Monday, July 14, 2014

Conservation of The Peoples Choice: Alexander Spotswood's Waistcoat

Wilton House Museum's collection includes a small but significant number of historic textiles and costumes associated with historic individuals. The majority of these rare surviving textiles came to the museum as donations from descendants of the item's original owner - relics preserved from generation to generation with varying histories and levels of preservation. One such item is a section of an eighteenth-century gentleman's silk waistcoat donated to the museum in the 1930s by descendants of Alexander Spotswood with a family history of the coat having belonged to their illustrious ancestor. 

Alexander Spotswood served as Lieutenant Governor of Virginia from 1710 until 1722. During his administration he advocated for more enlightened treatment of the Native Americans, trade regulations, and western expansion. A granddaughter of Alexander Spotswood married a son of the builder of Wilton, Peter Randolph. Spotswood descendants cherished the waistcoat for generations and at some point, possibly to share the relic among heirs, the coat was cut into quarters. It was one front half of the coat that was given to Wilton House Museum. 

Noted conservator Loreen Finkelstein is expertly handling the conservation of the item. The fragile fabric will be removed from the acidic backing and frame, the object carefully cleaned with gentle textile vacuum and brush and after cleaning, the item will be stitched onto a mounting fabric before being placed in a protective new frame.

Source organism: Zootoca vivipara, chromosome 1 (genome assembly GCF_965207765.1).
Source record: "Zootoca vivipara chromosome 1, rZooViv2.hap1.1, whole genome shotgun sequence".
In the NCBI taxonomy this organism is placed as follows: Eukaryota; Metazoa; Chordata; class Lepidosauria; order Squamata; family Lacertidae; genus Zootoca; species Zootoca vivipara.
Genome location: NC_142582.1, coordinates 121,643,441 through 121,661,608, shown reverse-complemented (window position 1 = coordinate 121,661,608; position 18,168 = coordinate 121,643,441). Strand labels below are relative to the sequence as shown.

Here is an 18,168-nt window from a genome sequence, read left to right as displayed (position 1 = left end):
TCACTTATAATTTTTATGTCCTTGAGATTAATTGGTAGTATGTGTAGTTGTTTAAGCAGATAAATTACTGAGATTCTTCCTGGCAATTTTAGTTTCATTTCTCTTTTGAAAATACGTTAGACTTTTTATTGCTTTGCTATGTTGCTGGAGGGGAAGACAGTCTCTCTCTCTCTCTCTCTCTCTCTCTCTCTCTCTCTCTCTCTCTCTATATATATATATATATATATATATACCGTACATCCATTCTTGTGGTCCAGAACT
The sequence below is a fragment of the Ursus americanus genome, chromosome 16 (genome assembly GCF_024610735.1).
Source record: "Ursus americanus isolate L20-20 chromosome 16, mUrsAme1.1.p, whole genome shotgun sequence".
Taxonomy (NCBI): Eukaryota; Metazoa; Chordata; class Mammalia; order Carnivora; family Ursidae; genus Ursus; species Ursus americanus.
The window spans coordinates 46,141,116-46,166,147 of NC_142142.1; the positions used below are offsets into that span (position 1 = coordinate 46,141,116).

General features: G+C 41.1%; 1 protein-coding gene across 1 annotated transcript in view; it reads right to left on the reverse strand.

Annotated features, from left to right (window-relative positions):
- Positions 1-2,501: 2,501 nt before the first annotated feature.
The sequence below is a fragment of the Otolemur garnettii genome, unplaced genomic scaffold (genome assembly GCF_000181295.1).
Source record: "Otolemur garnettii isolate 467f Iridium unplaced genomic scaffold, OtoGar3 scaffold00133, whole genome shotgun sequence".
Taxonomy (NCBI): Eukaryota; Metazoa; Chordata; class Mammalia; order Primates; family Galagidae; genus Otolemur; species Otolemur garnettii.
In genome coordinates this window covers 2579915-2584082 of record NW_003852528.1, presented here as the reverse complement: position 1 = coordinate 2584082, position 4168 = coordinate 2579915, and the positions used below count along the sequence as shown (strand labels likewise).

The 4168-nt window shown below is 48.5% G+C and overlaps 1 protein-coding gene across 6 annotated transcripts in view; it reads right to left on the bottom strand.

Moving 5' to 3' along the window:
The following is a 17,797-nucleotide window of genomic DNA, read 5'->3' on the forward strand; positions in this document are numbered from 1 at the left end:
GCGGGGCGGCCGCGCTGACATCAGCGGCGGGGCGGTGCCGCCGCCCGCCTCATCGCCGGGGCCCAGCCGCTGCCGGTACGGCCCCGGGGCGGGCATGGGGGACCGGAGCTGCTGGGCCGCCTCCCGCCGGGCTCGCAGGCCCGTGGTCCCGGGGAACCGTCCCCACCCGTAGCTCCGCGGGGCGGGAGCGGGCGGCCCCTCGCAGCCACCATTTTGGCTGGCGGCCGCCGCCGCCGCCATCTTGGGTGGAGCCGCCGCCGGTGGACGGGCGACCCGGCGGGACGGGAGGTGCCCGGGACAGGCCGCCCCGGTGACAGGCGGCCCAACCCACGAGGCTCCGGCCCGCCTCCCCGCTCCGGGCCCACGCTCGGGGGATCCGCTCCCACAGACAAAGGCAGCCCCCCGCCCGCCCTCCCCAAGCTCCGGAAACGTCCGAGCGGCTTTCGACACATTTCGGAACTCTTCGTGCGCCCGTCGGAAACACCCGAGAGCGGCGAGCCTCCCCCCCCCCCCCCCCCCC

The Virginia Association of Museums awarded the conservation needs of our Spotswood waistcoat it's People's Choice Award in 2012 in connection to the Association's Top Ten Endangered Artifacts conservation awareness program. Donations and well-wishes in support of its conservation arrived from individuals and organizations from around the country. It was even featured in a creative Youtube video

"The textile collection at Wilton House is of particular interest" observed costume historian Mary Doering "both regionally and nationally. Textiles provide tangible evidence of the daily lives of the occupants of Wilton House and their circle of acquaintances. Textiles tell fascinating tales."